May 2017 | News from the Nest

Dear friend,

After four years with Audubon New York, I am leaving as Executive Director at the end of May, confident that its outstanding staff, powerhouse Board of Directors, committed National Audubon partners, inspiring Audubon Chapters, and you, will continue to soar to great heights protecting birds and the places they need throughout New York and the Atlantic Flyway.

I am proud to have contributed significantly to our ambitious conservation goals. Together, we have made significant progress on our priorities, including expanding our work with public agencies, corporations, and local communities; working to secure Governor Cuomo’s commitment for an Empire Forest for the Future Initiative to protect private forestland; testifying before the U.S. Senate Committee on Environment & Public Works regarding the importance of the Long Island Sound Restoration and Stewardship Act; and helping to build coalitions to secure historic levels of funding in New York to protect our environment for birds and people. Our achievements are rooted in the communities we serve, our grassroots network, and our partners. Audubon is a stronger, more effective, and more efficient organization as result of our efforts and your support.

For over a hundred years, Audubon has led the way to protect birds and the places they need to survive and thrive, safeguarding our great natural heritage for future generations, preserving our shared quality of life, and fostering a healthier environment for us all. Audubon’s work continues and its mission is more urgent today than ever before. I am grateful to have led Audubon New York during this important time, and for your invaluable partnership and support. I wish you much success in the future.


Erin M. Crotty
Executive Director


Very good news for the Long Island Sound and the birds, people, and communities that it supports. This year the federal funding for the Long Island Sound will be doubled, thanks to our advocacy efforts and support from U.S. Senators Kirsten Gillibrand, Chuck Schumer, Richard Blumenthal, and Chris Murphy, and U.S. Representatives Lee Zeldin, Tom Suozzi, and Rosa DeLauro.  Read Erin Crotty’s US Senate Testimony on the issue here.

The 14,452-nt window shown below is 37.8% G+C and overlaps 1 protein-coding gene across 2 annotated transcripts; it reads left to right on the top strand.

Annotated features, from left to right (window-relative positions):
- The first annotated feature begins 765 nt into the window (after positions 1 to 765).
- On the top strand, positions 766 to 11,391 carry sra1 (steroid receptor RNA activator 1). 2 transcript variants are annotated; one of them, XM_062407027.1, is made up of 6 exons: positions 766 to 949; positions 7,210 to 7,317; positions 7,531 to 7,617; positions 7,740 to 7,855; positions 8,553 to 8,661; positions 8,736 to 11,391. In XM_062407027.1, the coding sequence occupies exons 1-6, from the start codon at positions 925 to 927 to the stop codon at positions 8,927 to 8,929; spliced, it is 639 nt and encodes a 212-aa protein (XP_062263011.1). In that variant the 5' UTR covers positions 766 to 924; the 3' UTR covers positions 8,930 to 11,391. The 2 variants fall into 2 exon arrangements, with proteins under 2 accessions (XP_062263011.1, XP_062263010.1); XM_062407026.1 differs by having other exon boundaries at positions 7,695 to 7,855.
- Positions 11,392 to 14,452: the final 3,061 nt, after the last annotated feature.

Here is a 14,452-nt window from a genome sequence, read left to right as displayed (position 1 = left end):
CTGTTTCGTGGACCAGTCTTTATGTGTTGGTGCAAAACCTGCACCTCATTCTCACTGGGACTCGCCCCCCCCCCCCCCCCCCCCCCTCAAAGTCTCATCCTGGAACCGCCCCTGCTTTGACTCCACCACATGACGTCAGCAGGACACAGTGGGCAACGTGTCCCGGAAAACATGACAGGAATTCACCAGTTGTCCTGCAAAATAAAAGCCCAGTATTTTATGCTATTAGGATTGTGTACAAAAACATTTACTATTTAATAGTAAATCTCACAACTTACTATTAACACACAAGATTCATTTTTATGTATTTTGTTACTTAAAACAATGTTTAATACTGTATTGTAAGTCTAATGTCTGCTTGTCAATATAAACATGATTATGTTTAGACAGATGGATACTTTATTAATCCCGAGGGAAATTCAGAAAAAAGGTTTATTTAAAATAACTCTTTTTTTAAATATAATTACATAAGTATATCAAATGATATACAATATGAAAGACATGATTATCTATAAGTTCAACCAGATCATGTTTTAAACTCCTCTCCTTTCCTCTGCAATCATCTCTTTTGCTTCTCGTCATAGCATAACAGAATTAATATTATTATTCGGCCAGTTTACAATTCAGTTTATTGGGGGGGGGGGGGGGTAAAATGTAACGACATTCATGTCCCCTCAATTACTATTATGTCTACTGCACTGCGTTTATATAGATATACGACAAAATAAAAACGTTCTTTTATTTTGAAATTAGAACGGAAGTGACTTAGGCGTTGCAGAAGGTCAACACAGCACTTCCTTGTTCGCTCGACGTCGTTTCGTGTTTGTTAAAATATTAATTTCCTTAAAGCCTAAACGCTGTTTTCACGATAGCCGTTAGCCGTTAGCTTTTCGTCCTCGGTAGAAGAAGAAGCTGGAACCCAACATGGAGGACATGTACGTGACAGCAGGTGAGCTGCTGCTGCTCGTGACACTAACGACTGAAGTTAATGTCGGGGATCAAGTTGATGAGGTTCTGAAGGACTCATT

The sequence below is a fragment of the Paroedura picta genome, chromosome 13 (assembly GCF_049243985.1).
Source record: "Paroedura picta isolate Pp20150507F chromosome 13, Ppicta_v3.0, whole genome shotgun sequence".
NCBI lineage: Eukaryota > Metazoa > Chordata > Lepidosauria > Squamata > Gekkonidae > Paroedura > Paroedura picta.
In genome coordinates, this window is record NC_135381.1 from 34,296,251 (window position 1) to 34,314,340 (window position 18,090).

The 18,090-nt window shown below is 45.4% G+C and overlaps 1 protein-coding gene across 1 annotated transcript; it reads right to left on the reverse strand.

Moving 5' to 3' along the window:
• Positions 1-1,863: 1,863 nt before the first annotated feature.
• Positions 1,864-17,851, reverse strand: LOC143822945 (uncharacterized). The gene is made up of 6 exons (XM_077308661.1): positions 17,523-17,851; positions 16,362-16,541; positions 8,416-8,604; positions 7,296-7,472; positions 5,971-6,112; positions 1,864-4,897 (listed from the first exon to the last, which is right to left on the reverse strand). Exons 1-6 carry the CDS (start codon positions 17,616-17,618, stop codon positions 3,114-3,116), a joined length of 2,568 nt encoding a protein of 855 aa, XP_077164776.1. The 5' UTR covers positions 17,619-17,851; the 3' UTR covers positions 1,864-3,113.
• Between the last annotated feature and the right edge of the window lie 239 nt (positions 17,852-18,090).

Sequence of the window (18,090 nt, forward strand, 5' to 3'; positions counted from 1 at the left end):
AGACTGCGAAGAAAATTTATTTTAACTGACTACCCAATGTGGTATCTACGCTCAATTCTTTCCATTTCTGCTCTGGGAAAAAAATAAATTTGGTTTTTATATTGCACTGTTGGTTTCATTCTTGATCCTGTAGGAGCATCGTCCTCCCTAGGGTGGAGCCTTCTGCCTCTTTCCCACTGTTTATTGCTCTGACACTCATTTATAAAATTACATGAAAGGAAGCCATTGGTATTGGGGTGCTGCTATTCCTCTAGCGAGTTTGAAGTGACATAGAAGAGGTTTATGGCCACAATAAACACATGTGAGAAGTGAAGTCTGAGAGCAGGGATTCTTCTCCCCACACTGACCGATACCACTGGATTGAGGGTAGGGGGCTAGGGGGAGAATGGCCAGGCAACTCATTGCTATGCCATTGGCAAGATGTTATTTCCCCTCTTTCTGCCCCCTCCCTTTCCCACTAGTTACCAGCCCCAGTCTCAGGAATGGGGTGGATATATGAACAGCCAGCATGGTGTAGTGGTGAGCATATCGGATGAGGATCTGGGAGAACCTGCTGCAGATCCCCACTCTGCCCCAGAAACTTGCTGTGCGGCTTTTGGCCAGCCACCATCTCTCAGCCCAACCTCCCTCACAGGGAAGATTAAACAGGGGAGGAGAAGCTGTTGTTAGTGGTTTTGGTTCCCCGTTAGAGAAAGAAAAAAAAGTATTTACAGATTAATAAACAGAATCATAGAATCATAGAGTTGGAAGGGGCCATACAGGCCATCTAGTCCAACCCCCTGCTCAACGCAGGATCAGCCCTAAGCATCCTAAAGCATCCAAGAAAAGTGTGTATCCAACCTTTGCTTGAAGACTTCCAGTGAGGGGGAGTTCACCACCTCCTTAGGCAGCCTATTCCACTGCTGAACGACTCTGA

Working Lands

On April 29th we hosted a Young Forest Habitat Management Workshop for landowners from the St. Lawrence Valley. Presentations covered the basics of Golden-winged Warbler habitat, and ways to better manage habitat to benefit birds and wildlife. Our next workshop will take place on June 10th, and also will include a habitat site visit at demonstration sites. Click here for more information and to register.



Great news this month for the Great Lakes. After facing significant threats, the 2017 federal budget includes a fully funded $300 million Great Lakes Restoration Initiative. We are grateful to our congressional champions for securing this funding. Click here for more information.



We are inviting individuals who want to do more to protect birds and other wildlife in a changing climate to join us by becoming an Audubon Ambassador.  We have created meaningful and easy actions to help you protect birds.  Training is required and we will be hosting our first session on Saturday, May 13th in Glens Falls in partnership with the Southern Adirondack Audubon Society. Click here to register!


Bird-Friendly Communities

Theodore Roosevelt Sanctuary & Audubon Center will host goats this summer to help control invasive plants on the Sanctuary grounds, primarily English Ivy. The ivy is so thick on parts of the property that hand-pulling and traditional mechanical controls aren’t feasible, and goats have proven to be an effective means to eradicate invasive plants without the use of herbicides. Find out more about what YOU can do to help combat invasive species for more bird-friendly communities, here.


Audubon Chapters Highlights

On April 22nd, members of the Audubon Network participated in the March for Science nationwide. This is a cause especially relevant to our conservation work, which is founded on sound science. Throughout New York State, Audubon Chapters including Onondaga Audubon, Genesee Valley Audubon, New York City Audubon, North Fork Audubon Society, Southern Adirondack Audubon, and Delaware-Otsego Audubon participated in Science Marches and made their voices heard for the birds. More photos and information here.